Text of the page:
The concept of symmerty is fundamental in understanding the organisation of an animal. During the course of evolution, animals acquired several body forms all of which fall into few types of symmetry.
The symmetry of an animal generally fits its life style.
E.g:- Radial symmerty is an advantage to sessile or planktonic or slow-moving Orgnisms. In Radial symmetry the sensory and feeding structures are uniformly distributed around the body. They can interact with their environment equally in all the directions they can capture prey approching from any directions
Bilateral animals generally move actively from place to place. Their central nervous system eanbles them to co-ordinate complex movements involved in crawling, burrowing, flying or swimming.
Symmetry in animals is balanced distribution of paired body parts
The animals, which can not be cut into two equal parts in any plane through the centre of the body are called a Symmetrical.
In a Symmetry animals –
• The body lack a definate form
• The body can not be divided into mirror halves by any plane.
• They do not develop complex sensory and locomotor functions.
E.g: Ameoba, most of the Sponges, adult Gastropodes.
The regular arrangement of body parts in a Geometrical design, relative to the axis of the body is called symmetry.
The animals which can be cut into two equal parts, or antimeres in one or more planes passing through the principal axis of the body are called ‘symmetrical animals’.
In a Symmetrical animal –
• Paired body parts are arranged on either side of the plane passing through the principal axis, at equidistant from the plane.
• The unpaired body parts are located mostly on the plane, passing through the principal axis.
The Symmetry in animals is of different kinds. They are-
1. Spherical Symmetry.
2. Radial Symmetry.
3. Biradial Symmetry.
4. Bilateral Symmetry.
1. Spherical Symmetry : ( Homaxial Apolar Symmetry)
• The body has the form of a sphere.
• Body parts arranged concentrically around a central point.
• All axes passing through the central point are apolar.
• Any one of the infinate number of planes that pass through the central point divides the body into antimeres.
• Spherical forms are best suited for floating and rolling.
• This type f Symmetry is rare.
• It is found in some Protozoans only.
II. Radial Symmetry : ( Maximal Heteropolar Systems)
When any Plane passing through the oro-aboral axis of the body divides an Organism into two antimeres (Identical Polars), it is called Radial Symmetry.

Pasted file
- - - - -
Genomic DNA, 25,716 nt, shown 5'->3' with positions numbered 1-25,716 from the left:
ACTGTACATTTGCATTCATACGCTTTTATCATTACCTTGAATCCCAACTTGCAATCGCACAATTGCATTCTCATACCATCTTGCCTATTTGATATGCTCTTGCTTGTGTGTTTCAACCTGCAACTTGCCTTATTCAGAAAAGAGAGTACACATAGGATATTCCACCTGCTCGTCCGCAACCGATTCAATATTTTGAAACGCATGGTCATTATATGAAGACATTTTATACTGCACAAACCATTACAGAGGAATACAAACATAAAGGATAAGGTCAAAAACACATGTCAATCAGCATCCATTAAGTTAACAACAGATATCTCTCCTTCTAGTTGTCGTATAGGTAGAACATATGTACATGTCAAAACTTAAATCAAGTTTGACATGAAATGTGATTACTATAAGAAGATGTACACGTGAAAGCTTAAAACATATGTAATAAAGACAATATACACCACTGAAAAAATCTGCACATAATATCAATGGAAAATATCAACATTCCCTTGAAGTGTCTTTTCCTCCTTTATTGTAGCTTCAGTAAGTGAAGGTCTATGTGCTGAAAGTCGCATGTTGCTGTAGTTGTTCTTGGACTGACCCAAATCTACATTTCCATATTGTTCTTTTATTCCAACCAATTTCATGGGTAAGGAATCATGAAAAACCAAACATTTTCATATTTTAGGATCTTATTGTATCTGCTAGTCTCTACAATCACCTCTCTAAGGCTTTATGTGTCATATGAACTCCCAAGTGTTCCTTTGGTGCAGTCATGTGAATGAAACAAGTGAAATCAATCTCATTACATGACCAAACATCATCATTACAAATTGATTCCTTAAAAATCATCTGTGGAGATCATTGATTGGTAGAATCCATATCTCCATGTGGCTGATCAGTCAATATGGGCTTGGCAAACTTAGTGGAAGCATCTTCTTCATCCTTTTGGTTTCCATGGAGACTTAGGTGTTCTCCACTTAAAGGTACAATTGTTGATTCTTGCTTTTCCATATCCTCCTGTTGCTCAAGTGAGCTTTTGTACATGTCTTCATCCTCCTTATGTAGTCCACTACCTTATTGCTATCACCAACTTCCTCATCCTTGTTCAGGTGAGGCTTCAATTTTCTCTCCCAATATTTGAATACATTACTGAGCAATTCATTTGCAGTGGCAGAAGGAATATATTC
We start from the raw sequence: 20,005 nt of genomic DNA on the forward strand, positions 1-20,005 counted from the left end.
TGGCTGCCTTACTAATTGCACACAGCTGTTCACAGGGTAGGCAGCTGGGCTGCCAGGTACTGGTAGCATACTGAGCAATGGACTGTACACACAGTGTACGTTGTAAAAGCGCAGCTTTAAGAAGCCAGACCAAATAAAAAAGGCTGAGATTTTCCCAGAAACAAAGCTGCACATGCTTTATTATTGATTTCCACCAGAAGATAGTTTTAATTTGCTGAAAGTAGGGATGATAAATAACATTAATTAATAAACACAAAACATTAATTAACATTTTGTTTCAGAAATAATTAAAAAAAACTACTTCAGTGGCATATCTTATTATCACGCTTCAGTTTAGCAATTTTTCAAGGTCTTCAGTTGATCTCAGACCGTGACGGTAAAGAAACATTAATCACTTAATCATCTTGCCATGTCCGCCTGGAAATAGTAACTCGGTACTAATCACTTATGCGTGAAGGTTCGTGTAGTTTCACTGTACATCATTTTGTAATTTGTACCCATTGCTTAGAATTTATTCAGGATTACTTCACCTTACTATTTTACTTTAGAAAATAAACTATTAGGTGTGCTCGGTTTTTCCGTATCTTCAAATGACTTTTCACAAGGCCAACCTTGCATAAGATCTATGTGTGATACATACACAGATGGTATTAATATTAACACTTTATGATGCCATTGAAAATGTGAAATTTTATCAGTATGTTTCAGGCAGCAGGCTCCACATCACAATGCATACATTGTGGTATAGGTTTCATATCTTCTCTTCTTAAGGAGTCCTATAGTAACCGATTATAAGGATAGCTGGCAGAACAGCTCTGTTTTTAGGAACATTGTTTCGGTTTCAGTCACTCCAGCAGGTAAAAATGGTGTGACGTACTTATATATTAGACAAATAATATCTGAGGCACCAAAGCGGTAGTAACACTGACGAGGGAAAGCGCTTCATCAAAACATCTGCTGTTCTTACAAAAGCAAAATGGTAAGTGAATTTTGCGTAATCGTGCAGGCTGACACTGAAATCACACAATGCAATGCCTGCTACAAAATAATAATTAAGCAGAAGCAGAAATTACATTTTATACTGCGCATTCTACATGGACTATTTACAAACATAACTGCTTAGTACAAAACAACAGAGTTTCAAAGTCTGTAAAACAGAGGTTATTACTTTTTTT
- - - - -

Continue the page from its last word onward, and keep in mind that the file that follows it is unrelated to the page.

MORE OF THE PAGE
• The body is cylindrical (e.g:Hydra) or
Vase-like (e.g:Sponges) or
Umbrella-Shaped (e.g: Jelly fish)
• These animals are either sessile (sponge) or Sluggish or planktonic forms.
• The principal axis is oral-aboral axis. It is heteropolar (two ends are unlike)
• Anterior, Posterior ends and dorsal, ventral, lateral surfaces are not differentiated.
• Various body parts are arranged aroung and along the oral-aboral axis at equidistance.
E.g: Some Sponges,
Most of the enidarians- ( Hydra, Jelly fishes)
Adult forms of echinoderms ( Pentamerous radial)
III Biradial symmetry.
1.Pired arrangement at some structures in radially symmetrical animals results in biradial symmetry.
2. There are two planes of symmetry, one passing along the oral- aboral axis and the long axis of mouth,
The other passing along the oral- aboral axis and the short axis of mouth.
3. The antimeres on either side of one plane are different from the antimeres on either side of the other plane.
4. The principal axis is the oro-aboral axis, it I heteropdar. Eg: Ctenophores and mot Anthozoans(sea anemones)
• In Ctonophores most of the body parts are radially arranged but the tentacles are paired. Such paired arrangement of some structures in radially symmetrical animals results in biradial symmetry.
• In Seaanemone, the biradial symmetry seems to have been derived from the radial type primarily by the elongation of the mouth and assosiated parts.
When only one plane [ Median sagittal plane] that passes through the central axis [ anterior – posterior axis ] divides an organism into two identical parts , it is called bilateral symmetry.
• Bilateral symmetry is the pricipal type of symmetry in the triploblastic animals.
• Bilaterally symmetrical animals are more efficient than the other animal in seeking food, locating mates and escaping from predators.
• Cephalisation is the most advanced feature in bilaterally symmetrical animals.
• As a result of cephalization, these animals can sense the new environment and respond more efficiently and quickly.
• The pricipal axis is the anterior – posterior axis. It is heteropolar, with differentiated anterior and posterior ends.
• Sagittal axis is heteroplar, with differentiated dorsal and ventral surfaces.
• The transverse axis is apolar.
Eg: Triploblastic animals.